O'Neil's lack of bitterness about his fate may be one of the reasons he lived so long. His love of baseball sustained his spirit.

"There is nothing like getting your body to do all it has to do on a baseball field," he once proclaimed. "It is as good as sex. It is as good as music. It fills you up. Waste no tears on me. I didn't come along too early. I was right on time."

In the mid-1990s, documentary filmmaker Ken Burns introduced a new generation of Americans to Buck O'Neil. And when the old Kansas City Monarch died, Burns spoke of him touchingly. "Buck changed my life," Burns said. "When you are with someone who is a better human being than the rest of us, it gives you the opportunity to aim higher."

As they often do, the Lords of Baseball blew it when it came to honoring O'Neil. In 2006, presumably because he was about to be inducted into the National Baseball Hall of Fame, he was invited to the induction ceremonies in Cooperstown – but was inexplicably not voted into the Hall. He was gracious in his remarks, anyway, as anyone who'd ever met him knew he would be. Later that year, George W. Bush addressed the slight by posthumously awarding him the presidential Medal of Freedom.

"Buck O'Neil lived long enough to see baseball and America change for the better," Bush said at the ceremony. "He's one of the people we can thank for that. Buck O'Neil was a legend and a beautiful human being."

Buck's son Warren, accepting the honor, said his dad "would have lit up that room" had he been at the White House. There's little doubt about that.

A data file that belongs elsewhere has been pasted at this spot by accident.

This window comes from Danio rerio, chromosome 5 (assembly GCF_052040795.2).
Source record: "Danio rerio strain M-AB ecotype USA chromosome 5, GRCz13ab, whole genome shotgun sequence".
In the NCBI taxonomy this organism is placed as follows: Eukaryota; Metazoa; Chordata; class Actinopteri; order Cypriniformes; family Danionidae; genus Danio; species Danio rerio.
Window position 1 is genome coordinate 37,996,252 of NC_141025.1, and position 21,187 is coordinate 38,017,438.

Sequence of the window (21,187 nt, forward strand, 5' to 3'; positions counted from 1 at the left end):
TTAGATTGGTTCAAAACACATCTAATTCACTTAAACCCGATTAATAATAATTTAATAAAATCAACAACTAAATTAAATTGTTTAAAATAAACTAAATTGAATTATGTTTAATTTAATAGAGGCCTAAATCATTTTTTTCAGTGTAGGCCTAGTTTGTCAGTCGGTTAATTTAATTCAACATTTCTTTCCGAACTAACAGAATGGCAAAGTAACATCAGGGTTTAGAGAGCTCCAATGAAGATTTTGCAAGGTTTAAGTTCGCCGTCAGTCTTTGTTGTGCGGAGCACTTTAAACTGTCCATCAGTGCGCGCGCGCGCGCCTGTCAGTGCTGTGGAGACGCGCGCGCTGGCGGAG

"I've done a lot of things I like to do," Buck said at age 83 when a baseball complex was named after him in Sarasota, Florida. "I shook hands with President Truman. I shook hands with President Clinton. I hugged Hillary. But I would rather be right here, right now, talking to you than anyplace I've ever been."

Buck O'Neil's positive approach to life was an inspiration to anyone who ever met him. But that doesn't lessen the injustice that was done to these men. In the years since, the Hall of Fame has named its lifetime achievement award for O'Neill; more black players from that era have been inducted; and organized baseball has officially recognized the Negro League players as major leaguers. But the sport's aficionados always knew how good those black ballplayers were. So did most of their white contemporaries. It was hardly a secret: From 1949 through 1959, seven of the National League MVPs – Jackie Robinson, Roy Campanella (three times), Willie Mays, Don Newcome, Henry Aaron, and Ernie Banks (twice) – were veterans of the Negro Leagues.

At the same time, the players from that era tended to remember their Negro Leagues playing days with more fondness than regret. After meeting President Obama, 87-year-old Minnie Miñoso, "the Cuban Comet," who played in All-Star games in the Negro League and MLB, told reporters that the old days had been great. But, he added, integration made baseball even better.

"It made the game beautiful for everybody and for the United States," Miñoso said simply.

And that's our quote of the week.

Carl M. Cannon is the Washington bureau chief for RealClearPolitics. Reach him on Twitter @CarlCannon.